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Re: proving the Riemann hypothesis

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  • jbrennen
    ... You really *can t* prove that primes cannot be predicted. The set of primes is deterministic, and the primality of X, or the next prime after X, or the
    Message 1 of 40 , Feb 2, 2007
      --- Shi Huang wrote:
      >
      >
      > > To the extent that I can understand what you're
      > > saying, I
      > > think that the "yin yang duality" of primes is
      > > already proven.
      > >
      >
      > If it remains unknown whether primes can be predicted,
      > then at least one side of the duality is unproven. If
      > one day, someone finds a formula to predict individual
      > prime, then there will be no duality and primes would
      > cease to be interesting. So to prove the duality, one
      > must first prove that primes cannot be predicted. I
      > think I may have a prove of this.

      You really *can't* prove that primes cannot be predicted.
      The set of primes is deterministic, and the primality of
      X, or the next prime after X, or the previous prime to X --
      any of those can be determined in a finite amount of time
      using very simple algorithms and finite storage resources.
      Now of course, it is computationally infeasible to determine
      the next prime after 10^(10^100) due to physical restrictions
      on computers, but proving or disproving RH won't change that.

      >
      > Proving the RH will prove that primes are bound by
      > laws...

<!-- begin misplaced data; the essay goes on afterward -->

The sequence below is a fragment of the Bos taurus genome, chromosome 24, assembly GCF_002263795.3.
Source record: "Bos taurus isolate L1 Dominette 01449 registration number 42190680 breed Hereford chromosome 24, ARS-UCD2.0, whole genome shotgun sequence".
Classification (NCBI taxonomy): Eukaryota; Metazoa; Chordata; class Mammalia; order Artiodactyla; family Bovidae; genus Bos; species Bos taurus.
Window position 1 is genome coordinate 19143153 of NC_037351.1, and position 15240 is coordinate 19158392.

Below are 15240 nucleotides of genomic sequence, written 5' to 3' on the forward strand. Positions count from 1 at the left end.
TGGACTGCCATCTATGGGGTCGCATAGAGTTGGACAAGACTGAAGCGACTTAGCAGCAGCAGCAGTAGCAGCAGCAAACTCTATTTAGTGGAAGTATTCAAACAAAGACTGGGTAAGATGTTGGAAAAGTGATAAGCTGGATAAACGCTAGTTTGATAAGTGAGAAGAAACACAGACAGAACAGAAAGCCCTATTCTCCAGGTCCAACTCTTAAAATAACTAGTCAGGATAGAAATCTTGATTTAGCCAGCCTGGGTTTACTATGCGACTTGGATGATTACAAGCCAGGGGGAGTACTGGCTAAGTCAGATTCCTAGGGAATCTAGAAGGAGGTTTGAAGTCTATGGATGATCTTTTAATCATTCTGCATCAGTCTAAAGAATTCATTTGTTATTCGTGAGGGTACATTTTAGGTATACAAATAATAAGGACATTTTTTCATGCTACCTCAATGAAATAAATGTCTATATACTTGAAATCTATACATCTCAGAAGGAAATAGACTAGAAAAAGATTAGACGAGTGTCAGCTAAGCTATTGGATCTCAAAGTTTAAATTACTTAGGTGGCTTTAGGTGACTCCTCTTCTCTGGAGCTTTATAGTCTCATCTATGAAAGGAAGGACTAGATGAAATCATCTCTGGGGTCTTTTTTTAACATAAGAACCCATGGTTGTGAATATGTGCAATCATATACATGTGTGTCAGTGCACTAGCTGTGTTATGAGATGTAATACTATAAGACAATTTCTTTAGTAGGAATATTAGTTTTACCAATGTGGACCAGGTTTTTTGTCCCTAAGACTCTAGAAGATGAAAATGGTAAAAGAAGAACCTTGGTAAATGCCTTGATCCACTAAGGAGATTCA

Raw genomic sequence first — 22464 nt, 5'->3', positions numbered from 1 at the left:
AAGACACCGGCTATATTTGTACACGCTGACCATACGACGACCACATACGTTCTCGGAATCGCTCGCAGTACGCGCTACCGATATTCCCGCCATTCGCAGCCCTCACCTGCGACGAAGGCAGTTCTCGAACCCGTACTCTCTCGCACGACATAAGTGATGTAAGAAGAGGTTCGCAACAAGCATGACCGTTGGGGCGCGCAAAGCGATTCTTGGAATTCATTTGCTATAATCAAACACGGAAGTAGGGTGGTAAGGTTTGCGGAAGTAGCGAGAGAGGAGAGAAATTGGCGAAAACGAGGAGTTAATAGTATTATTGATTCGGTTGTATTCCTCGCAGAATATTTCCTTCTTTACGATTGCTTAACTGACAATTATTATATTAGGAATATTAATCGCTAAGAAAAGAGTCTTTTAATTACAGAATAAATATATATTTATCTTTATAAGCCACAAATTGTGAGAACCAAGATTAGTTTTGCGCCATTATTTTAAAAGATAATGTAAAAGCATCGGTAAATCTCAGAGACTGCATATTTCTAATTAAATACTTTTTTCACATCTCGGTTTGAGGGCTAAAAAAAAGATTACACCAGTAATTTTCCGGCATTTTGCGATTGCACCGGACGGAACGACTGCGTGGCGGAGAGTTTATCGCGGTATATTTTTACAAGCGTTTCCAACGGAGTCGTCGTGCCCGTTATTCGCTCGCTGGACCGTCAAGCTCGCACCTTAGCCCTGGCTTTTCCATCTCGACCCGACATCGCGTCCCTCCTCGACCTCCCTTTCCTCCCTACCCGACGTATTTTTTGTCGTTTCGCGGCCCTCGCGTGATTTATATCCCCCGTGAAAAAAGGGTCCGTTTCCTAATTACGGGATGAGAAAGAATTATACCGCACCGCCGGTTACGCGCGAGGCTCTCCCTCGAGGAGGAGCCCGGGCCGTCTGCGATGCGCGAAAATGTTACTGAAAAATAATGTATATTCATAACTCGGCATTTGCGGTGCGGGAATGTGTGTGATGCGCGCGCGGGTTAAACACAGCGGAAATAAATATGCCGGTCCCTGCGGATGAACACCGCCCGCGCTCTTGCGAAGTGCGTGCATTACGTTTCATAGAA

> ...snip...
      >

      The Prime Number Theorem already proved that. RH is notable
      for three basic reasons (IMHO) -- it is almost certainly true (a
      tremendous amount of empirical evidence points at its truth),
      it bridges the gap between number theory and complex analysis,
      and its proof would "tighten" the laws on prime distribution
      to the point where a whole bunch of other results would become
      possible. Heck, mathematicians aren't even waiting for RH
      to be proven -- there are a whole bunch of published results
      which are only valid if the truth of RH is assumed.

      Jack
    • Werner D. Sand
      For example 2 adjacent gaps cannot be equal if they aren t multiple of 6. For example the gap between 2 pairs of twins is at least 4. For example each prime
      Message 40 of 40 , Feb 7, 2007
        For example 2 adjacent gaps cannot be equal if they aren't multiple of
        6. For example the gap between 2 pairs of twins is at least 4. For
        example each prime number has the form 2n+/-1, 3n+/-1, 4n+/-1, 6n+/-1.
        Each pair of twins has the form 12n+-1, there are approximate formulas
        for the nth prime and the number of primes < x and so on. You cannot
        call all this random ore unpredictable. Of course the prime numbers are
        distributed as regularly as possible, that's a tautology. In
        mathematics everything is as regular as possible. Is pi random? Build
        P=2,357111317192329…, and you have the same case as pi. Consider the
        primes to be an irrational number, and there are no problems. If you
        mean there is no formula f(n) which produces primes for each n, then
        you are right. In this sense primes are random. (I am not quite sure –
        there is a formula p=[k^n^3] (H.W.Mills) which is said to produce only
        prime numbers). If you define "formula" as an algorithm, as a
        calculation instruction such as the sieve of Eratosthenes, then the
        primes are not random but simply what they are. Perhaps the compound
        numbers are random? Or are they only non-transparently complicated?

        Werner
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